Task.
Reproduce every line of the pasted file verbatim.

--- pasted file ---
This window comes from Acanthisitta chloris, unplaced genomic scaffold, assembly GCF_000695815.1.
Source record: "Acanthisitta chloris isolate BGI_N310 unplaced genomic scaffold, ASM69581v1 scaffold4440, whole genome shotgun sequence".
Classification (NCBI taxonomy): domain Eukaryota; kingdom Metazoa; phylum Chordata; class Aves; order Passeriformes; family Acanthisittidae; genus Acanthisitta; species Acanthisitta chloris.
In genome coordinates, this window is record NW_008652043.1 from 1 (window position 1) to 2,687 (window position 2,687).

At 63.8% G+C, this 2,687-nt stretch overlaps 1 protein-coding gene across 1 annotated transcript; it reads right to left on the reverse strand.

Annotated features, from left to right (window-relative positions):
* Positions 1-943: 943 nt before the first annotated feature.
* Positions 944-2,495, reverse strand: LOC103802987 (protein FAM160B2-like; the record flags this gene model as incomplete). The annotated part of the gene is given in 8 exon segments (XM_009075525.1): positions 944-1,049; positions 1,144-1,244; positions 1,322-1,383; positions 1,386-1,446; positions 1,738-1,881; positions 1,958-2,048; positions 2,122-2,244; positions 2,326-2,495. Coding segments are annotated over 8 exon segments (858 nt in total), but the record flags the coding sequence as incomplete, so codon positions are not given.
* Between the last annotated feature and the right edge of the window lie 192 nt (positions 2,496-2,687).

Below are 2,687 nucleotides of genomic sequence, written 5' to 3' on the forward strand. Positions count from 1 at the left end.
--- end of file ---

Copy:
This window comes from Acanthisitta chloris, unplaced genomic scaffold, assembly GCF_000695815.1.
Source record: "Acanthisitta chloris isolate BGI_N310 unplaced genomic scaffold, ASM69581v1 scaffold4440, whole genome shotgun sequence".
Classification (NCBI taxonomy): domain Eukaryota; kingdom Metazoa; phylum Chordata; class Aves; order Passeriformes; family Acanthisittidae; genus Acanthisitta; species Acanthisitta chloris.
In genome coordinates, this window is record NW_008652043.1 from 1 (window position 1) to 2,687 (window position 2,687).

At 63.8% G+C, this 2,687-nt stretch overlaps 1 protein-coding gene across 1 annotated transcript; it reads right to left on the reverse strand.

Annotated features, from left to right (window-relative positions):
* Positions 1-943: 943 nt before the first annotated feature.
* Positions 944-2,495, reverse strand: LOC103802987 (protein FAM160B2-like; the record flags this gene model as incomplete). The annotated part of the gene is given in 8 exon segments (XM_009075525.1): positions 944-1,049; positions 1,144-1,244; positions 1,322-1,383; positions 1,386-1,446; positions 1,738-1,881; positions 1,958-2,048; positions 2,122-2,244; positions 2,326-2,495. Coding segments are annotated over 8 exon segments (858 nt in total), but the record flags the coding sequence as incomplete, so codon positions are not given.
* Between the last annotated feature and the right edge of the window lie 192 nt (positions 2,496-2,687).

Below are 2,687 nucleotides of genomic sequence, written 5' to 3' on the forward strand. Positions count from 1 at the left end.